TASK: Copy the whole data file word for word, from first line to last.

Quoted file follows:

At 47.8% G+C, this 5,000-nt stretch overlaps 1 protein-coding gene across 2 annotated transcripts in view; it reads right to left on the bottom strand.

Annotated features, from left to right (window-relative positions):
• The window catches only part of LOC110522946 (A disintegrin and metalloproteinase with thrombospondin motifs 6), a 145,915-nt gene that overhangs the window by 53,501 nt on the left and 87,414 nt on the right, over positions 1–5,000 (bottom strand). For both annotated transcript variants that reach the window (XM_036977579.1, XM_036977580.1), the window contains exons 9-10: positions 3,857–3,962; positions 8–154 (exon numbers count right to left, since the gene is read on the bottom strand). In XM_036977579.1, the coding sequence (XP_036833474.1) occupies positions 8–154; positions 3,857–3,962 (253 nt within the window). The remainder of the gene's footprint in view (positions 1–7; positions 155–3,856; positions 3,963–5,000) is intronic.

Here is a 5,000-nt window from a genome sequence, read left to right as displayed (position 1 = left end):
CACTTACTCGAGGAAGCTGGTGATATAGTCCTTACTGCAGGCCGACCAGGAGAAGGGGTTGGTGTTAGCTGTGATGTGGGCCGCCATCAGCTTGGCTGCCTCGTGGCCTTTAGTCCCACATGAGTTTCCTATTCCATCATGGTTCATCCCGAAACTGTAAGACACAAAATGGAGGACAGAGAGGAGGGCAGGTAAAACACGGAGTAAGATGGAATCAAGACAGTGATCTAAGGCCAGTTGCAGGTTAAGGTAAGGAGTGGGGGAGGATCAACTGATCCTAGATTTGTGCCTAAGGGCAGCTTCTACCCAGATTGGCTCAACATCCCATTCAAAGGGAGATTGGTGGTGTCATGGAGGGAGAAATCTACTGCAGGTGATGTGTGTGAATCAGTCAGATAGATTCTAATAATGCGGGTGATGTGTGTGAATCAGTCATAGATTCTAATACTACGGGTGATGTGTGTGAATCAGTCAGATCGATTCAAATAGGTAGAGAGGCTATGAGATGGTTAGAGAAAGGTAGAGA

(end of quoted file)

At 47.8% G+C, this 5,000-nt stretch overlaps 1 protein-coding gene across 2 annotated transcripts in view; it reads right to left on the bottom strand.

Annotated features, from left to right (window-relative positions):
• The window catches only part of LOC110522946 (A disintegrin and metalloproteinase with thrombospondin motifs 6), a 145,915-nt gene that overhangs the window by 53,501 nt on the left and 87,414 nt on the right, over positions 1–5,000 (bottom strand). For both annotated transcript variants that reach the window (XM_036977579.1, XM_036977580.1), the window contains exons 9-10: positions 3,857–3,962; positions 8–154 (exon numbers count right to left, since the gene is read on the bottom strand). In XM_036977579.1, the coding sequence (XP_036833474.1) occupies positions 8–154; positions 3,857–3,962 (253 nt within the window). The remainder of the gene's footprint in view (positions 1–7; positions 155–3,856; positions 3,963–5,000) is intronic.

Here is a 5,000-nt window from a genome sequence, read left to right as displayed (position 1 = left end):
CACTTACTCGAGGAAGCTGGTGATATAGTCCTTACTGCAGGCCGACCAGGAGAAGGGGTTGGTGTTAGCTGTGATGTGGGCCGCCATCAGCTTGGCTGCCTCGTGGCCTTTAGTCCCACATGAGTTTCCTATTCCATCATGGTTCATCCCGAAACTGTAAGACACAAAATGGAGGACAGAGAGGAGGGCAGGTAAAACACGGAGTAAGATGGAATCAAGACAGTGATCTAAGGCCAGTTGCAGGTTAAGGTAAGGAGTGGGGGAGGATCAACTGATCCTAGATTTGTGCCTAAGGGCAGCTTCTACCCAGATTGGCTCAACATCCCATTCAAAGGGAGATTGGTGGTGTCATGGAGGGAGAAATCTACTGCAGGTGATGTGTGTGAATCAGTCAGATAGATTCTAATAATGCGGGTGATGTGTGTGAATCAGTCATAGATTCTAATACTACGGGTGATGTGTGTGAATCAGTCAGATCGATTCAAATAGGTAGAGAGGCTATGAGATGGTTAGAGAAAGGTAGAGA